California reports transportation in general contributes to half of the state’s greenhouse gas emissions and 70% of that comes from light-duty vehicles. Uber, Lyft and others within the light-duty transportation network contribute about 1% of California’s light-duty vehicle greenhouse gas emissions. The California Air Resources Board (CARB) is developing a plan to mandate a phased shift to electric vehicles. To learn more, read this article in CleanTechnica titled “California May Soon Mandate Uber & Lyft Shift to Electric Vehicles”.

Key Takeaways:

  • According to a 2019 California report, 39% of ride-hailing trips are “deadhead” miles, which means the car is without a passenger.
  • Ride-share vehicles idle and circle the block waiting for passengers. These trips are estimated to create 50% more greenhouse gas emissions than the average car trip.
  • The downside of mandating the shift to electric vehicles could mean a loss of income for drivers without an EV or being forced to buy an EV which they may not be able to afford.
  • CARB estimates this mandate will increase the number of zero-emissions vehicles actively used in ride-hailing to 400,000 by 2030.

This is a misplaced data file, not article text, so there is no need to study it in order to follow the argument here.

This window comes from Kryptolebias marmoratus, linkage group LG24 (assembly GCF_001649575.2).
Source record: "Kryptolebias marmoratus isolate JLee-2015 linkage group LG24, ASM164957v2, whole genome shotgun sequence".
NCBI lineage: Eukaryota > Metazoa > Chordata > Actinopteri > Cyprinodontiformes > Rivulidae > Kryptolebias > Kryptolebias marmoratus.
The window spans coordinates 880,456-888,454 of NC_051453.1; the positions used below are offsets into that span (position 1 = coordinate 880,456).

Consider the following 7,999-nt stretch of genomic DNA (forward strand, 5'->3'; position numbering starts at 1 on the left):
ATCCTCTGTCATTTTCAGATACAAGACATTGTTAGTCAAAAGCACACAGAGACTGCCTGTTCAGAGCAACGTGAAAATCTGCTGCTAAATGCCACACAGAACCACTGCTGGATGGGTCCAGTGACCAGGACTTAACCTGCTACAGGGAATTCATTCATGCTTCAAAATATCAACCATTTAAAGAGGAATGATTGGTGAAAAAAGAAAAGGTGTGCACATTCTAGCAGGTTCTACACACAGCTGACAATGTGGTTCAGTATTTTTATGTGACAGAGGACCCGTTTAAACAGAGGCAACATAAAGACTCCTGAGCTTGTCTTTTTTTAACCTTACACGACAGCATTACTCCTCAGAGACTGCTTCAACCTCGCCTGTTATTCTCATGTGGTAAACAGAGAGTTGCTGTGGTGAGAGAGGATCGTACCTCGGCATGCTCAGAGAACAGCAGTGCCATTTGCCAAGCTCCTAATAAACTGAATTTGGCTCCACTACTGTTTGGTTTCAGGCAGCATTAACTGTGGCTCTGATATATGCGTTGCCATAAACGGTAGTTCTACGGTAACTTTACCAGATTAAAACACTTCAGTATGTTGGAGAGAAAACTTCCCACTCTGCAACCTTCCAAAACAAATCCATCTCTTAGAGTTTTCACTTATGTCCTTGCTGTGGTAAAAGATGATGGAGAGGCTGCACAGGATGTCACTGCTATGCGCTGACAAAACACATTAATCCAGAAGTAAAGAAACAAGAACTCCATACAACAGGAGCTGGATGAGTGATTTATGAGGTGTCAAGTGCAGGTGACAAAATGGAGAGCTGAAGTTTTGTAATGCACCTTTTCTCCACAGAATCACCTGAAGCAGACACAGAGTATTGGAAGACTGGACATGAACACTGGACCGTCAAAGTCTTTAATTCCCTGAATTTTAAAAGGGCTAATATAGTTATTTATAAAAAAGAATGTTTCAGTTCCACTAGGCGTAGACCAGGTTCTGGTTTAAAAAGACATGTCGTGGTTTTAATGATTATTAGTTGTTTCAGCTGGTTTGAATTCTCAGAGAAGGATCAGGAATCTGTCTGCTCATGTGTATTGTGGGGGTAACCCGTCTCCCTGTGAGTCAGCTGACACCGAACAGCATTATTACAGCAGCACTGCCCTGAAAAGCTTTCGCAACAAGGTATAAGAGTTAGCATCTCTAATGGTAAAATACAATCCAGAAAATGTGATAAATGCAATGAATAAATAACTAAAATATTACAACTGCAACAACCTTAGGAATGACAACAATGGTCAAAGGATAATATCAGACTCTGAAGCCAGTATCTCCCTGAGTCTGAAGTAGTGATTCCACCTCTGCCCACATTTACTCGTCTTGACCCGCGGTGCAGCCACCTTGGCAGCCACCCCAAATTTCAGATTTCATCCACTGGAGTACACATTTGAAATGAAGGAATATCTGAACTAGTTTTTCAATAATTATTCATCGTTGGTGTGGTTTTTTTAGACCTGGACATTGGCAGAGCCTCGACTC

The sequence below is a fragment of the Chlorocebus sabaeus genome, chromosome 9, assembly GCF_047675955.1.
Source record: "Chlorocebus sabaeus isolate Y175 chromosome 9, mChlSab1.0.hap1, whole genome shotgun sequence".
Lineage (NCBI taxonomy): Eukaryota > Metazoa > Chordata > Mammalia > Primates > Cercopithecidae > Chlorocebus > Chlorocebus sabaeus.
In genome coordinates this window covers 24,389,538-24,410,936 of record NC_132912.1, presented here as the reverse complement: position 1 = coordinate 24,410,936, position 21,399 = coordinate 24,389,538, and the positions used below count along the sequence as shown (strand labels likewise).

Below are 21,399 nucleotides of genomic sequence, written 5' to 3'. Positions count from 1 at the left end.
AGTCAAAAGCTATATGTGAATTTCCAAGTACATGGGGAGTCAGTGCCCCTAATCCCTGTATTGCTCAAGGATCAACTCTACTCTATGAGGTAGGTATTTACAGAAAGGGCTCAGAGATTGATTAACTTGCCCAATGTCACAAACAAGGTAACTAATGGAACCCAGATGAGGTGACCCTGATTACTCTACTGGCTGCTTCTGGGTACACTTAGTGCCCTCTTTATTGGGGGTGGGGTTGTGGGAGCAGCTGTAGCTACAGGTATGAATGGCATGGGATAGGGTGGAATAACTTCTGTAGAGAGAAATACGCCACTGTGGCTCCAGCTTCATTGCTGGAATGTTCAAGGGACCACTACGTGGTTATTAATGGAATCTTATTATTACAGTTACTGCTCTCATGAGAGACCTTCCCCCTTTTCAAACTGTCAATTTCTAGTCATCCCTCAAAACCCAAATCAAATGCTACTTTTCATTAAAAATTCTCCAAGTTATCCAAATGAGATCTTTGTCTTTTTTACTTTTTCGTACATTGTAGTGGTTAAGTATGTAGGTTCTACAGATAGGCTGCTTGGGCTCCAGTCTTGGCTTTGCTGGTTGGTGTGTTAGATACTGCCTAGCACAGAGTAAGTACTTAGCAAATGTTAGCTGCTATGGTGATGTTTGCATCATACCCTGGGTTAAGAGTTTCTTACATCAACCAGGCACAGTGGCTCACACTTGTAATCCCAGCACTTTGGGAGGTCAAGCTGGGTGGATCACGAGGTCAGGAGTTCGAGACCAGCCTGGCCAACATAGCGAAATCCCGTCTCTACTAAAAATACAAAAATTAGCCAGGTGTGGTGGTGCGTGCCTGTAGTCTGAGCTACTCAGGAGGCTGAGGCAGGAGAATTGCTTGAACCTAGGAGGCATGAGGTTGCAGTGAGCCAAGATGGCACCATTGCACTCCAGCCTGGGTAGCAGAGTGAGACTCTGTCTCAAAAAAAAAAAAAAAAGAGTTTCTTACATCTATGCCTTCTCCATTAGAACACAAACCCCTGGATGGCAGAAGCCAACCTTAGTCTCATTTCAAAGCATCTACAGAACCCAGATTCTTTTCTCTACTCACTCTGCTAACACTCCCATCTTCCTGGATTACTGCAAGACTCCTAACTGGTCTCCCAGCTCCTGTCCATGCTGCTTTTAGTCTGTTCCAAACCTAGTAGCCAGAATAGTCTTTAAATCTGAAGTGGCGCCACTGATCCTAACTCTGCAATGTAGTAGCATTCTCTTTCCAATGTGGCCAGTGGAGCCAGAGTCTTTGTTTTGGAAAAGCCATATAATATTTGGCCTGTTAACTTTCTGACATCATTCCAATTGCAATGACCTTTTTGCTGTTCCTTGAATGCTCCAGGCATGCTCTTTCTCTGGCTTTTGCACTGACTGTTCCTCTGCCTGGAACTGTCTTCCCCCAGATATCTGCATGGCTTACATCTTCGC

Path to 100% Perspective:

As advanced manufacturing develops ways to make electric vehicles more affordable and more states incentivize the purchase of EVs, the option for ride-hail drivers to go electric may not require mandates. Instead, continued information on the perks of EVs, increased accessibility to EV charging stations and the continued push to raise awareness about the overall benefits of electric vehicles can also help drivers to make the transition.  According to the International Energy Agency (IEA), the deployment of electric cars has grown exponentially in ten years, with the number of passenger EV’s exceeding 5 million in 2018. Electric cars in the U.S. account for 22% of the EV global fleet.